Antibiotic history dates back to 1928 when Sir Alexander Fleming discovered the antibacterial effects of the yeast, Penicillium notatum, a Fungus in his laboratory. The “antibiotic era” was ushered in through the work of several pioneering scientists including Sir Alexander Fleming, Howard Florey, Ernest chain, Selman Waksman, Albert Schatz, Paul Ehrlich to mention but a few. Sir Alexander Fleming astutely recognized that a contaminated Petri dish of Staphylococcus aureus actually contained a bacterium – killing mould, which was later deciphered to be P. notatum. His work together with that of Ernest Chain and Howard Florey in 1939 lead to the isolation, purification, and commercial production of penicillin (a beta – lactam drug widely used in clinical medicine today) in 1940.
Penicillin, a beta – lactam antibiotic is a cell wall inhibitor. Unlike other antibiotics, the penicillin does specifically affect the synthesis of peptidoglycan – which is very crucial in the synthesis of cell wall in bacterial cell. This jeopardizes the integrity and structure of bacterial cells, thereby exposing them to external pressure or harmful chemicals that finally destroy the bacterial cell. Just a few years later after the discovery of the antibacterial properties of the penicillins, the antibacterial properties of “Sulphonamides” were also noted by Paul Ehrlich in 1932. Since then, a plethora of other antibiotics were also discovered and produced synthetically and semi – synthetically, thus giving hope to clinical medicine in the treatment of bacterial related infections.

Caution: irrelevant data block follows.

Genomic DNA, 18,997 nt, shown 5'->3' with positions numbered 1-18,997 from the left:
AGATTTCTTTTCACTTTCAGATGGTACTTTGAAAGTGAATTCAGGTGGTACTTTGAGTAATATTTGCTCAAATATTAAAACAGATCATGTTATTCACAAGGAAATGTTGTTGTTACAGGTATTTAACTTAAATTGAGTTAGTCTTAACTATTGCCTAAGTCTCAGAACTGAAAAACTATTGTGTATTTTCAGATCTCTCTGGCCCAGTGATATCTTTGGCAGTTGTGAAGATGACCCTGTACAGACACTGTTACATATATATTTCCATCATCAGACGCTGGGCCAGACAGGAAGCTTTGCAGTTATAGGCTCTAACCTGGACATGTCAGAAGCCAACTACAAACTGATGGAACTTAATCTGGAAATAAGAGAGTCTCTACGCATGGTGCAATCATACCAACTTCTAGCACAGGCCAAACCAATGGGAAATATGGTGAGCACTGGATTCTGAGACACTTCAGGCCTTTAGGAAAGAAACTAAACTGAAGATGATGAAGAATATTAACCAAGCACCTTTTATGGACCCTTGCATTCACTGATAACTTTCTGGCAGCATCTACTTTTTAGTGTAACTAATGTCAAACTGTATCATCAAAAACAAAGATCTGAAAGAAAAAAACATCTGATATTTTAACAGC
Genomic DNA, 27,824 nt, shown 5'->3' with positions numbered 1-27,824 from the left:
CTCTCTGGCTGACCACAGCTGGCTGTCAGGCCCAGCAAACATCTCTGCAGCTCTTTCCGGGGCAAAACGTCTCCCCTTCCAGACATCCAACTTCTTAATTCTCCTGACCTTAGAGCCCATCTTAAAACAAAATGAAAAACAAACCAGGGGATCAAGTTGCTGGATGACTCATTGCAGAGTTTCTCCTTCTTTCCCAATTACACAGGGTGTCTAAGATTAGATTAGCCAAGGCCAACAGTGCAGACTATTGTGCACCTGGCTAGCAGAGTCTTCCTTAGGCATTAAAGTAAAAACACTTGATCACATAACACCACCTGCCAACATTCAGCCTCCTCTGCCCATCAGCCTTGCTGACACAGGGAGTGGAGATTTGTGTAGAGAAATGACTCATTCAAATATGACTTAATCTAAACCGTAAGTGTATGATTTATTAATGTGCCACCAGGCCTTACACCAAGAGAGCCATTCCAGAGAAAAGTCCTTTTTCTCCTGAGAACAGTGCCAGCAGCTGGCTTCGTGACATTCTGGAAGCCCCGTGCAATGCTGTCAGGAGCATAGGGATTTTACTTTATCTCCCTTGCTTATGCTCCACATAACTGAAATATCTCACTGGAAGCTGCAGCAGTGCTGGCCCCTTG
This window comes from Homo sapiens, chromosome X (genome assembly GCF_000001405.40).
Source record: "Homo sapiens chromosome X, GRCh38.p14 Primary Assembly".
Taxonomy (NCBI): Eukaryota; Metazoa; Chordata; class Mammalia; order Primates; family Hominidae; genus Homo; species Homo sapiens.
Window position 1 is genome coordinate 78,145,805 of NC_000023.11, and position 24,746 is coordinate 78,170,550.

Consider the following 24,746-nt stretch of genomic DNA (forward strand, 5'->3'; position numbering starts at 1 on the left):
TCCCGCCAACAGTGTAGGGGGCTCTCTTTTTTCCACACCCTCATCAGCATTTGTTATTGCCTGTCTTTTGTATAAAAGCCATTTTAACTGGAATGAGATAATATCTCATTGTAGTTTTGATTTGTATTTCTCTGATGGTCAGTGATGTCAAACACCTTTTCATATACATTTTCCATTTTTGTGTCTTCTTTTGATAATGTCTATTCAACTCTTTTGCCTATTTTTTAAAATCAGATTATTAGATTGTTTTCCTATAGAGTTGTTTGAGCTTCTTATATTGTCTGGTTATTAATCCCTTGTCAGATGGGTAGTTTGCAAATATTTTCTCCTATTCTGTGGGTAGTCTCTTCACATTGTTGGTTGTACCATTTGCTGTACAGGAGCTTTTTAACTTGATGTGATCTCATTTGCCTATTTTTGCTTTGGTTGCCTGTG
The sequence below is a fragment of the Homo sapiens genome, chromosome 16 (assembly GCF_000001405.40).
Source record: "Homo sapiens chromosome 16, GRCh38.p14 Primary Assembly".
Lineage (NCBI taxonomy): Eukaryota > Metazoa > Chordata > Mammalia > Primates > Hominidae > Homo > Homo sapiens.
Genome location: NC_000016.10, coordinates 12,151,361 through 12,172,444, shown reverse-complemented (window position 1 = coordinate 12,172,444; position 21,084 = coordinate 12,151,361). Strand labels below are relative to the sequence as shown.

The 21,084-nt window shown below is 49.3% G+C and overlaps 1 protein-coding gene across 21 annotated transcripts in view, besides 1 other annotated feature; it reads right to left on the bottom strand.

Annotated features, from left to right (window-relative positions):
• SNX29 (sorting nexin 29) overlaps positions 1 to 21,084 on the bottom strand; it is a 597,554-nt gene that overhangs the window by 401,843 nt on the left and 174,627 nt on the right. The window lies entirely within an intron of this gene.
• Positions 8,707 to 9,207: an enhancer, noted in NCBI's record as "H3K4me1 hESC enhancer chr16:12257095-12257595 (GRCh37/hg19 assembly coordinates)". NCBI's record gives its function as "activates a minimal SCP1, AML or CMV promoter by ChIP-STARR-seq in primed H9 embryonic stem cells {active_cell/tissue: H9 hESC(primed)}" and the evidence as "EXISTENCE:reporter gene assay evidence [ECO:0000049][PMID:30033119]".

Antibiotics target different features of bacterial physiology, thus expanding the range of bacterial species that can be successfully treated with them. In the early 1940’s, the industrialization of penicillin production was quickly followed by the successful isolation and development of a large number of antibiotics that has led to most of the major classes of antibiotics in use even today, namely: tetracycline, chloramphenicol, glycopeptides, aminoglycosides, cephalosporins, and rifamycin. It is no doubt that the discovery and development of antibiotics and their introduction into clinical medicine, together with the introduction of such infection control measures like vaccination, use of clean water, and personal hygiene brought infectious diseases caused by bacterial species under control.
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